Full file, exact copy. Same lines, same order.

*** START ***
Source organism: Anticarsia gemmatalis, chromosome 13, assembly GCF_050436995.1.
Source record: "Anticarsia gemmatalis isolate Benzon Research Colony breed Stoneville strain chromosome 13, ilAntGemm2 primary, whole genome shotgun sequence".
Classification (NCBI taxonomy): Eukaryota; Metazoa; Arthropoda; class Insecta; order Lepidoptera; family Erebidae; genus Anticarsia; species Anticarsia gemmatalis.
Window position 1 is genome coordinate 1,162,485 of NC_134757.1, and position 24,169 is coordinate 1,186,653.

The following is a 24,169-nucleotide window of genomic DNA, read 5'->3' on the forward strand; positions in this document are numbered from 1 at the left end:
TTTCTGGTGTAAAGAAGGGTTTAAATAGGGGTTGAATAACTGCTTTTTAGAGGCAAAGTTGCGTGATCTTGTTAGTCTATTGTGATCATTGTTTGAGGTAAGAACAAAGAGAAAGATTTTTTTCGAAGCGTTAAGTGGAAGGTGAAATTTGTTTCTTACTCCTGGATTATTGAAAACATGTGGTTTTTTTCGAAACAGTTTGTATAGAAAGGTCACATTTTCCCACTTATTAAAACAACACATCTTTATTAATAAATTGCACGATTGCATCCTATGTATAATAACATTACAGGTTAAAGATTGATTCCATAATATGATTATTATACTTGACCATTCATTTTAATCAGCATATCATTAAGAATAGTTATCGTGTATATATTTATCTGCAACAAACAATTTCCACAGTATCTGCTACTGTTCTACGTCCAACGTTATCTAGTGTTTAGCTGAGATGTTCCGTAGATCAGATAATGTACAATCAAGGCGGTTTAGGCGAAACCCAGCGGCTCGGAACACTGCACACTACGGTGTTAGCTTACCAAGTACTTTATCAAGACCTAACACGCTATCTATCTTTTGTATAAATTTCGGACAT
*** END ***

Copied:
Source organism: Anticarsia gemmatalis, chromosome 13, assembly GCF_050436995.1.
Source record: "Anticarsia gemmatalis isolate Benzon Research Colony breed Stoneville strain chromosome 13, ilAntGemm2 primary, whole genome shotgun sequence".
Classification (NCBI taxonomy): Eukaryota; Metazoa; Arthropoda; class Insecta; order Lepidoptera; family Erebidae; genus Anticarsia; species Anticarsia gemmatalis.
Window position 1 is genome coordinate 1,162,485 of NC_134757.1, and position 24,169 is coordinate 1,186,653.

The following is a 24,169-nucleotide window of genomic DNA, read 5'->3' on the forward strand; positions in this document are numbered from 1 at the left end:
TTTCTGGTGTAAAGAAGGGTTTAAATAGGGGTTGAATAACTGCTTTTTAGAGGCAAAGTTGCGTGATCTTGTTAGTCTATTGTGATCATTGTTTGAGGTAAGAACAAAGAGAAAGATTTTTTTCGAAGCGTTAAGTGGAAGGTGAAATTTGTTTCTTACTCCTGGATTATTGAAAACATGTGGTTTTTTTCGAAACAGTTTGTATAGAAAGGTCACATTTTCCCACTTATTAAAACAACACATCTTTATTAATAAATTGCACGATTGCATCCTATGTATAATAACATTACAGGTTAAAGATTGATTCCATAATATGATTATTATACTTGACCATTCATTTTAATCAGCATATCATTAAGAATAGTTATCGTGTATATATTTATCTGCAACAAACAATTTCCACAGTATCTGCTACTGTTCTACGTCCAACGTTATCTAGTGTTTAGCTGAGATGTTCCGTAGATCAGATAATGTACAATCAAGGCGGTTTAGGCGAAACCCAGCGGCTCGGAACACTGCACACTACGGTGTTAGCTTACCAAGTACTTTATCAAGACCTAACACGCTATCTATCTTTTGTATAAATTTCGGACAT